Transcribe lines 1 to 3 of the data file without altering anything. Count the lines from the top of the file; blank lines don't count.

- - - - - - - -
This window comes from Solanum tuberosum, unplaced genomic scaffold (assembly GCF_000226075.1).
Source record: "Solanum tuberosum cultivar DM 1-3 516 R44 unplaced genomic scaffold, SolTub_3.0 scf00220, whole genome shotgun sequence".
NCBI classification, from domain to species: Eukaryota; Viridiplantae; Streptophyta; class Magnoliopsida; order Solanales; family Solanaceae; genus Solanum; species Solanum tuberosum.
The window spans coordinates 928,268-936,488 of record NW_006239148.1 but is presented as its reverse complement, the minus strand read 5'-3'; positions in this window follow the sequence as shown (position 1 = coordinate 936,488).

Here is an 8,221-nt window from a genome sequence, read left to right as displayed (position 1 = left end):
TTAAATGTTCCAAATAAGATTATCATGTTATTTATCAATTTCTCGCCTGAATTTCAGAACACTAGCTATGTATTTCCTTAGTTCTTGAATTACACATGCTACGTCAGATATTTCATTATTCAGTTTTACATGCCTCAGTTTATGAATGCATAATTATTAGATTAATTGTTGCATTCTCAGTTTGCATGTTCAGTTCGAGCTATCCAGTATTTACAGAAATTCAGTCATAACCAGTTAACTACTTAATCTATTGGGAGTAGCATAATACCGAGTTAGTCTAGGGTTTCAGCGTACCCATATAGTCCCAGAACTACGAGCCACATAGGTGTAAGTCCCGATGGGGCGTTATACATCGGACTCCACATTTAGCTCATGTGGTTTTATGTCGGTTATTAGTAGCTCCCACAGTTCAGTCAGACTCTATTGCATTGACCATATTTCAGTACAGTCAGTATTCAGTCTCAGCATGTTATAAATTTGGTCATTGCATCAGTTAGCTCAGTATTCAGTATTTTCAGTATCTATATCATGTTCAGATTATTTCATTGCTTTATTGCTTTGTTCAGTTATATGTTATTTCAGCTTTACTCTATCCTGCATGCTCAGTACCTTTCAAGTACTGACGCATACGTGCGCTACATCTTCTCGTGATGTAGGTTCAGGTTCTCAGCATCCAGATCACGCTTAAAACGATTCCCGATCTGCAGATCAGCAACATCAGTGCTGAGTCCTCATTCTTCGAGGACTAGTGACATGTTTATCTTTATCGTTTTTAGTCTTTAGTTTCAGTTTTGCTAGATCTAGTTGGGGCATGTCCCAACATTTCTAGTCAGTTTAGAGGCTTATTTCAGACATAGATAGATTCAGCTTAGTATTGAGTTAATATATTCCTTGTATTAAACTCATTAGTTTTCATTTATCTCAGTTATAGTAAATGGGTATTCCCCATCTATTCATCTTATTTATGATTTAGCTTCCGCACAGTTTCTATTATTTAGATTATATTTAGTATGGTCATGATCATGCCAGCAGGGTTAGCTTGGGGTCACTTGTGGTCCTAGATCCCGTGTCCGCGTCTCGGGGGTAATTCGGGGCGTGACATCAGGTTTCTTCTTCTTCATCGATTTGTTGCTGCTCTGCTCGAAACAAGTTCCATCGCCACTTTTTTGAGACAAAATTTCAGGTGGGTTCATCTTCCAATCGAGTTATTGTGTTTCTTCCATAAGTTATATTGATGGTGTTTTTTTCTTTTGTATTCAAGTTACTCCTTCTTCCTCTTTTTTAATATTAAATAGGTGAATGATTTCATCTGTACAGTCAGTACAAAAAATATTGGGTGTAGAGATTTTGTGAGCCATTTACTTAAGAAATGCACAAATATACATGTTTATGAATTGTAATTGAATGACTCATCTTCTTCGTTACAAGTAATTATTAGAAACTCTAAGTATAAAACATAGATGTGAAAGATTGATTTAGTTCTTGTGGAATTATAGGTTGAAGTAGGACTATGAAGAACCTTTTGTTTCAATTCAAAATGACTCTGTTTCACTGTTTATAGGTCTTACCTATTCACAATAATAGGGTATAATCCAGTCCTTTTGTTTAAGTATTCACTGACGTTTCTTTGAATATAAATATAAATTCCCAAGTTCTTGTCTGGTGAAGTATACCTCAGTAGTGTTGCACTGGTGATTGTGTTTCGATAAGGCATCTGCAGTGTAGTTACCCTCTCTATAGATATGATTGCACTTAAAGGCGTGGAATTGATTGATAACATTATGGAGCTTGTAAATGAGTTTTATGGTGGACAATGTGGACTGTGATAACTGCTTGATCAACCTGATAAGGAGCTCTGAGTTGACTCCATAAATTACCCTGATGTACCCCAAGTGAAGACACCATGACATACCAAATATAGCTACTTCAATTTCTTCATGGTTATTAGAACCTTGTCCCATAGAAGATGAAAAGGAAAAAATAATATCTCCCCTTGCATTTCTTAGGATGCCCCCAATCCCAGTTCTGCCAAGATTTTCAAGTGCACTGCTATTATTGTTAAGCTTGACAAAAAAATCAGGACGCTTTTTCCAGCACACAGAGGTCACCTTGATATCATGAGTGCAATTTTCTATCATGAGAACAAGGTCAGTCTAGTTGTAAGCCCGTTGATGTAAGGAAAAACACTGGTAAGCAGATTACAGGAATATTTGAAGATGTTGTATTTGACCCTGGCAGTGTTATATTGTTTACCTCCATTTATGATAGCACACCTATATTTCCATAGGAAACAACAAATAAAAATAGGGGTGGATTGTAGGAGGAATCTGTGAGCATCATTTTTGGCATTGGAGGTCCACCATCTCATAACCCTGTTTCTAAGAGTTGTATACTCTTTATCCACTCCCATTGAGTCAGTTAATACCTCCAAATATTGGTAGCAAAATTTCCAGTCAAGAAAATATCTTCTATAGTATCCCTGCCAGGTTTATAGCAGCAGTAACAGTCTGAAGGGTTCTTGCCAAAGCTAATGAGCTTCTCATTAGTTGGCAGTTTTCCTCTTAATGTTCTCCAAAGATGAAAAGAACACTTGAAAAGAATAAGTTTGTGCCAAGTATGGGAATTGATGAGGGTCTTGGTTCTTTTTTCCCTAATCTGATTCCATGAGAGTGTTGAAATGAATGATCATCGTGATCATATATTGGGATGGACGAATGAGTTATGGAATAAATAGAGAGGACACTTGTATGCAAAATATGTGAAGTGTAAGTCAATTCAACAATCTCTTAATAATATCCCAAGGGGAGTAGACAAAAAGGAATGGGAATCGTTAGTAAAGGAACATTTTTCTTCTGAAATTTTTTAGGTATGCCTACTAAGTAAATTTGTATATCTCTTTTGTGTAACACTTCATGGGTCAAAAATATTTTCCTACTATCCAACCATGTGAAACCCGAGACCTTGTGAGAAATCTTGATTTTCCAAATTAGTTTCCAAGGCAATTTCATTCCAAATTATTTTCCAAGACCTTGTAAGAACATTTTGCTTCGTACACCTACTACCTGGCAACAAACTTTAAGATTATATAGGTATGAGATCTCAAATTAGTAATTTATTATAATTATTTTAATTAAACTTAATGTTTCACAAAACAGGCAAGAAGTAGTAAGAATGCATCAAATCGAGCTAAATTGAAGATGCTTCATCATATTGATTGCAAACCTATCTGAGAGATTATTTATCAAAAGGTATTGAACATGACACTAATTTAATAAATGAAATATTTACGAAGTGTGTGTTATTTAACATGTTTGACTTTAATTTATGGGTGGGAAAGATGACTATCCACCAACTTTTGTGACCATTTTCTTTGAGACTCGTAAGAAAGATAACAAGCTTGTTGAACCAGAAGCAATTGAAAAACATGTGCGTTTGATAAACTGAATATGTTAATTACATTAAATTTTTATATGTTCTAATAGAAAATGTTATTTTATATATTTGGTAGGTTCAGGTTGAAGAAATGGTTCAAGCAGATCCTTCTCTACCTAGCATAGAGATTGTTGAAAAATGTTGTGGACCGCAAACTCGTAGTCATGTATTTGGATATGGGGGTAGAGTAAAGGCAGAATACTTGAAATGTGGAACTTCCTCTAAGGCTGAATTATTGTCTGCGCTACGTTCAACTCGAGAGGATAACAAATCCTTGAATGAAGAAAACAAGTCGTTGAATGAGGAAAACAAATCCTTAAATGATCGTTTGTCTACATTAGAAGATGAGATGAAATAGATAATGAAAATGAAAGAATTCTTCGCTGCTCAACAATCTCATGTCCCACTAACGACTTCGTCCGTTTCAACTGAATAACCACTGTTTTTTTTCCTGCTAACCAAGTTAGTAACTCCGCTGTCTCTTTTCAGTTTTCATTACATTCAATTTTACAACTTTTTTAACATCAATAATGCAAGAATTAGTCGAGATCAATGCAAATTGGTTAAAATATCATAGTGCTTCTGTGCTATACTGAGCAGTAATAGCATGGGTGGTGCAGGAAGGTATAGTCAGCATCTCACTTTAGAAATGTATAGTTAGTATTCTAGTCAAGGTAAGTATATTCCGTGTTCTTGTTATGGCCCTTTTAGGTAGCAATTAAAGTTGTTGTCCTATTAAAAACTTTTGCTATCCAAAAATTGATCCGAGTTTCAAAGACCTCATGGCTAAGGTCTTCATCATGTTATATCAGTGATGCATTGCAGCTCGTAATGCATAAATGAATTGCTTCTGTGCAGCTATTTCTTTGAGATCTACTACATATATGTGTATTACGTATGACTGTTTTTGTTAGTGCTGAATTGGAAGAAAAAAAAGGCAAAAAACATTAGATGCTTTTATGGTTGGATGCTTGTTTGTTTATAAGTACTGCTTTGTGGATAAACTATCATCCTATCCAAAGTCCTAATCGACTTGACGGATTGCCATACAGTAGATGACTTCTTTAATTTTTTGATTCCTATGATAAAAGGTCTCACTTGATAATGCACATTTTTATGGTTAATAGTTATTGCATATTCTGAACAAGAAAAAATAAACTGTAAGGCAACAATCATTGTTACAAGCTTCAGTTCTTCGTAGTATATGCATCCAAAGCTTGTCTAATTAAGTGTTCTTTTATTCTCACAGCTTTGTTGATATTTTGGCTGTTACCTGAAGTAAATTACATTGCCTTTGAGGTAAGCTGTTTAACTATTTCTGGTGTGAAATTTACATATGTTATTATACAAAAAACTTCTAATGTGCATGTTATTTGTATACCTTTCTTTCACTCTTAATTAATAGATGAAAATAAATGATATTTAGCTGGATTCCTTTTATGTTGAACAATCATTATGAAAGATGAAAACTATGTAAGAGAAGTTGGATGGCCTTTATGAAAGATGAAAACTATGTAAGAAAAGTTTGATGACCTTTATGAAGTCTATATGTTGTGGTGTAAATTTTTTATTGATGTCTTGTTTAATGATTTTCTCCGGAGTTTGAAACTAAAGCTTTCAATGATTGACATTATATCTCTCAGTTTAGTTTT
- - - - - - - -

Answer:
This window comes from Solanum tuberosum, unplaced genomic scaffold (assembly GCF_000226075.1).
Source record: "Solanum tuberosum cultivar DM 1-3 516 R44 unplaced genomic scaffold, SolTub_3.0 scf00220, whole genome shotgun sequence".
NCBI classification, from domain to species: Eukaryota; Viridiplantae; Streptophyta; class Magnoliopsida; order Solanales; family Solanaceae; genus Solanum; species Solanum tuberosum.